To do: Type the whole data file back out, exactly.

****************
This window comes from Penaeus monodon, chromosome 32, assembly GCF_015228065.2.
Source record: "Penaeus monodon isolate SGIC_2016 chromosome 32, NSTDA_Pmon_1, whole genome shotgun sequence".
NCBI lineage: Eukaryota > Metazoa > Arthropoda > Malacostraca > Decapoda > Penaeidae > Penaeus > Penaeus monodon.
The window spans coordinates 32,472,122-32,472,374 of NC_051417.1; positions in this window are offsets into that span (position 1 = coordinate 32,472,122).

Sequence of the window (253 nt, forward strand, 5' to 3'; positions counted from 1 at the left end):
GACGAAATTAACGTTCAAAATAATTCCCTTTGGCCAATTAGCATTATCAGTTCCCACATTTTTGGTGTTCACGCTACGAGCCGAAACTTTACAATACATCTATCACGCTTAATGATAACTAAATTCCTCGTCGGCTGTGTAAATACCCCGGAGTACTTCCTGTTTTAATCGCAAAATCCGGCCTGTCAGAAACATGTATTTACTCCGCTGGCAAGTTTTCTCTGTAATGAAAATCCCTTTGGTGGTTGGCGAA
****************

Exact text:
This window comes from Penaeus monodon, chromosome 32, assembly GCF_015228065.2.
Source record: "Penaeus monodon isolate SGIC_2016 chromosome 32, NSTDA_Pmon_1, whole genome shotgun sequence".
NCBI lineage: Eukaryota > Metazoa > Arthropoda > Malacostraca > Decapoda > Penaeidae > Penaeus > Penaeus monodon.
The window spans coordinates 32,472,122-32,472,374 of NC_051417.1; positions in this window are offsets into that span (position 1 = coordinate 32,472,122).

Sequence of the window (253 nt, forward strand, 5' to 3'; positions counted from 1 at the left end):
GACGAAATTAACGTTCAAAATAATTCCCTTTGGCCAATTAGCATTATCAGTTCCCACATTTTTGGTGTTCACGCTACGAGCCGAAACTTTACAATACATCTATCACGCTTAATGATAACTAAATTCCTCGTCGGCTGTGTAAATACCCCGGAGTACTTCCTGTTTTAATCGCAAAATCCGGCCTGTCAGAAACATGTATTTACTCCGCTGGCAAGTTTTCTCTGTAATGAAAATCCCTTTGGTGGTTGGCGAA